A lever consists of a fulcrum, a force or effort, and a resistance. The fulcrum is the point at which the lever pivots, the effort is the point at which force is applied, and the resistance is where the work output is done. The distance from the fulcrum to the effort is called the effort arm, and the length from the fulcrum to the resistance is referred to as the resistance arm.
Levers come in three classes: A first class lever situates the fulcrum between the effort and the resistance, for example a seesaw. A second class lever situates the resistance between the fulcrum and the effort, such as a wheelbarrow. A third class lever situates the effort between the fulcrum and the resistance, such as a fishing pole.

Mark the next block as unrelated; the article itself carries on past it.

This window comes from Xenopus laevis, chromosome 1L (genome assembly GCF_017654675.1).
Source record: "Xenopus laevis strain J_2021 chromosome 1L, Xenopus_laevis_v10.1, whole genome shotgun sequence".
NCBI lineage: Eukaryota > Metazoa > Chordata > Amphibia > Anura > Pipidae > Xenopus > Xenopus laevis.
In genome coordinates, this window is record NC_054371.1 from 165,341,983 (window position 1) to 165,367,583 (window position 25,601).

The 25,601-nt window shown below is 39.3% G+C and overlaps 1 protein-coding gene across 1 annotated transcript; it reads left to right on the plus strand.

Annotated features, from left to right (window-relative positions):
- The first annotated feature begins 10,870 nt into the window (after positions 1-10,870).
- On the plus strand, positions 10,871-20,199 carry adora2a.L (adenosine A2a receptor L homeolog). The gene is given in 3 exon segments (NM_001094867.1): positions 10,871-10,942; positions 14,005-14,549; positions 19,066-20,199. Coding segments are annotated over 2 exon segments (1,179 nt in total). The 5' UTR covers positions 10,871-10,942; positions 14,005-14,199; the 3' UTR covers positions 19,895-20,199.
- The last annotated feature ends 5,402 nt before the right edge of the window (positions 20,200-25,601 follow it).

Broader Topics Related to Levers
The most basic forms of machine: Levers, pulleys, wheels, inclined planes, screws, and wedges